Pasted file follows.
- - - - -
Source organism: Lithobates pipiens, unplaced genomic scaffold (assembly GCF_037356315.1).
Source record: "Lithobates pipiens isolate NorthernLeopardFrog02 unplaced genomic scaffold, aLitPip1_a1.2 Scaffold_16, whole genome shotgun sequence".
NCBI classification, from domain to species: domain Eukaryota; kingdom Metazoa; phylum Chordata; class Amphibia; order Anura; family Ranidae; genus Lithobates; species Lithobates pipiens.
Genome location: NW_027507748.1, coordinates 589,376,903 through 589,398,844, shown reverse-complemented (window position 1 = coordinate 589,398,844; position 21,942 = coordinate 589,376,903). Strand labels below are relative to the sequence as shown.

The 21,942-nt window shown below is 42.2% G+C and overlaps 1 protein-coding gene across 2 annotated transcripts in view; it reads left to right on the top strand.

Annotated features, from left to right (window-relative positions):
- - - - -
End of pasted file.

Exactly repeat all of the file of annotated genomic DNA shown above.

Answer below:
Source organism: Lithobates pipiens, unplaced genomic scaffold (assembly GCF_037356315.1).
Source record: "Lithobates pipiens isolate NorthernLeopardFrog02 unplaced genomic scaffold, aLitPip1_a1.2 Scaffold_16, whole genome shotgun sequence".
NCBI classification, from domain to species: domain Eukaryota; kingdom Metazoa; phylum Chordata; class Amphibia; order Anura; family Ranidae; genus Lithobates; species Lithobates pipiens.
Genome location: NW_027507748.1, coordinates 589,376,903 through 589,398,844, shown reverse-complemented (window position 1 = coordinate 589,398,844; position 21,942 = coordinate 589,376,903). Strand labels below are relative to the sequence as shown.

The 21,942-nt window shown below is 42.2% G+C and overlaps 1 protein-coding gene across 2 annotated transcripts in view; it reads left to right on the top strand.

Annotated features, from left to right (window-relative positions):